The Mexican-American War is considered a major turning point in US History because the result of the war added a lot of territory to the US land corresponding with Arizona, parts of New Mexico, Colorado, even Utah and southern California. When we talk about this historically, we call it the Mexican Cession. Southerners wanted to expand slavery. Under the terms of the Compromise of 1820, any states that were below a certain line were automatically admitted as slave states. Most of the territory that could be acquired from Mexico would have fallen under this line. There’s also those who support a policy called Manifest Destiny. This is the very influential idea that states that it was the United States’s God-granted mission to spread civilization and democratic government from ocean to ocean. Thoreau objected to most of these rationales.
Thoreau, as a transcendentalist, was highly individualistic and believed in individual conscience, or decision-making. He believed that the individual conscience was the person’s own highest law. In other words, a person had a strong duty to the conscience. He believed in this principle, he had a distrust of government in general as he believed that, when governments made decisions, they were taking away the individual’s discretion. In this essay, Thoreau defends disobeying written laws when they contradict one’s conscience. He was arrested for refusing to pay a particular tax, as he objected to the Mexican-American War because he objected to slavery and rejected the logic of Manifest Destiny. He calls out those who privilege their own narrow interests over what the conscience dictates they should owe humanity: ‘Practically speaking, the opponents to a reform in Massachusetts are not a hundred thousand politicians at the South, but a hundred thousand merchants and farmers here, who are more interested in commerce and agriculture than they are in humanity, and are not prepared to do justice to the slave and to Mexico, cost what it may.’ (Thoreau 19-20)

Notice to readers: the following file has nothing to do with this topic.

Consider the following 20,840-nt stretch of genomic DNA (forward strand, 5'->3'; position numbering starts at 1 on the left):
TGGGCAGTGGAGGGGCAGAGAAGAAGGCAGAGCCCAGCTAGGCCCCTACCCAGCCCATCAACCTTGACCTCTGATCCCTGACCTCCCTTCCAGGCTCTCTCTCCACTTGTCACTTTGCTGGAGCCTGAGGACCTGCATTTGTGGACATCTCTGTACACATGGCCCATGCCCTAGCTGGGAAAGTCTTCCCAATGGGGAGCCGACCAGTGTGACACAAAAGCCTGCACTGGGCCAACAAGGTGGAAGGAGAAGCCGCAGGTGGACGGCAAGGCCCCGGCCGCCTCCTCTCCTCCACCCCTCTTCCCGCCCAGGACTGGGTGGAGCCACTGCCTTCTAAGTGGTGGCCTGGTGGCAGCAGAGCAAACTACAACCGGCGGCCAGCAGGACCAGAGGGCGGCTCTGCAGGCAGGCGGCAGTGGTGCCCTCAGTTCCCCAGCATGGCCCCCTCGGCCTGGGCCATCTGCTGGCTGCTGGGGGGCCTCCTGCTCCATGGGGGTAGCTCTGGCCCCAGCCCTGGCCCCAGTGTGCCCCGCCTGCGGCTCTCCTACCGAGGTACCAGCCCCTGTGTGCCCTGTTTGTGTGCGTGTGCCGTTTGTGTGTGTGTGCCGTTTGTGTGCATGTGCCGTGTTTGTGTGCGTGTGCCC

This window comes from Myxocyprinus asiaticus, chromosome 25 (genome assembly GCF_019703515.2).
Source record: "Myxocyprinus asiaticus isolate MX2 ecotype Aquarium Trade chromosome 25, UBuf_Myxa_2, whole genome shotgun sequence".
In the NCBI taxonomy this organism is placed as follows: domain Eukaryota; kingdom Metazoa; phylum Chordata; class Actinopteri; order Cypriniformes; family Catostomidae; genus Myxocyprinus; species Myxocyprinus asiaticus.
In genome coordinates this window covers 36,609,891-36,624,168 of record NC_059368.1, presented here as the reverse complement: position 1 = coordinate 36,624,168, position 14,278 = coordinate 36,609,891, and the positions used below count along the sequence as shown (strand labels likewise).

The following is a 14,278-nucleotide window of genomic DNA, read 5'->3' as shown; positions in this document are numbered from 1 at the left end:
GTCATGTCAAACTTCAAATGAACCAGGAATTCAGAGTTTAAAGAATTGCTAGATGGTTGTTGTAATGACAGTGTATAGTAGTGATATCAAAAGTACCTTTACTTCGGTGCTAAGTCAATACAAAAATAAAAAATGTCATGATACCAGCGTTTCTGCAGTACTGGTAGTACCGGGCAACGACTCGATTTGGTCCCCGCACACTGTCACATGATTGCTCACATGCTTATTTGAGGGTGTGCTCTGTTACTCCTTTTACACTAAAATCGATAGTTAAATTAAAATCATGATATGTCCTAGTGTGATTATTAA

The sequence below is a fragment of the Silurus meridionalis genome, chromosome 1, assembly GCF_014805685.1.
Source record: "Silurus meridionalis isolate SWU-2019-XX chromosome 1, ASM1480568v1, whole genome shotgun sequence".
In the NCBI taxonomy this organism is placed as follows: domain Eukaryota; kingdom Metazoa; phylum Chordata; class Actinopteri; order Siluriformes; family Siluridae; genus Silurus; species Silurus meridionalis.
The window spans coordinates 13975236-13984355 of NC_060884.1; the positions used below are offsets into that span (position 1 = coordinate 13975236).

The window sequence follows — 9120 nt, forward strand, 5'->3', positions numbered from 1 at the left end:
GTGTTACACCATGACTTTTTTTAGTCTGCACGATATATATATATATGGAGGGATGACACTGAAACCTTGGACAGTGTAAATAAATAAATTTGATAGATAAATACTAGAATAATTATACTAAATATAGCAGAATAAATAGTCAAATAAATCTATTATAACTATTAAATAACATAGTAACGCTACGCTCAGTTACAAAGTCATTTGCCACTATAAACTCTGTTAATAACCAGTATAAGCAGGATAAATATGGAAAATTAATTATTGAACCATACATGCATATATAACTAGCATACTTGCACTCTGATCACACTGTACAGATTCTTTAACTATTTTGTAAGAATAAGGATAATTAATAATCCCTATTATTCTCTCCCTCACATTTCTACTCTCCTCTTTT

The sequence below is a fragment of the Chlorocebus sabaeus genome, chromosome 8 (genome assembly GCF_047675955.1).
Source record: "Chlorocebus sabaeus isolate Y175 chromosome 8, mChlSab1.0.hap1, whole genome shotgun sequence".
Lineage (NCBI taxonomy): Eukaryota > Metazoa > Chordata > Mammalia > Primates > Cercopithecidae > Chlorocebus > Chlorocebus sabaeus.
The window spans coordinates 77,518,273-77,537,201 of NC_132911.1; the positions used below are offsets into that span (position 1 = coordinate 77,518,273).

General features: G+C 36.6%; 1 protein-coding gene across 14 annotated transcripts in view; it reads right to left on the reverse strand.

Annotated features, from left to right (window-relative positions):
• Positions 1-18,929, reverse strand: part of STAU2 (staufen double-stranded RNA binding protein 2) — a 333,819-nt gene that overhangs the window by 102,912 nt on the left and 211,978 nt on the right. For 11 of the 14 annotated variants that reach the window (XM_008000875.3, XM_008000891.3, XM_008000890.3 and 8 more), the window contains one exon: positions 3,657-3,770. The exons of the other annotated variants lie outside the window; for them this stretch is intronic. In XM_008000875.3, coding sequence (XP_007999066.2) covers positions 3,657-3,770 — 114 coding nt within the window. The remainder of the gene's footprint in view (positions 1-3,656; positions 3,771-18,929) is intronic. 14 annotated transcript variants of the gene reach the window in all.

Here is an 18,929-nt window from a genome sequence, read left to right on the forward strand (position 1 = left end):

He emphasizes that the weakness of others in this regard is no excuse for faltering when it comes to your own conscience. Despite the material futility of his action, he had to do them anyway in order to satisfy his conscience. Despite to how far to take the second part of Thoreau’s philosophy, his position sounds real noble, but he bore his costs alone because he didn’t really have dependents and history suggests he was much less dependent on human relationship than the rest of us.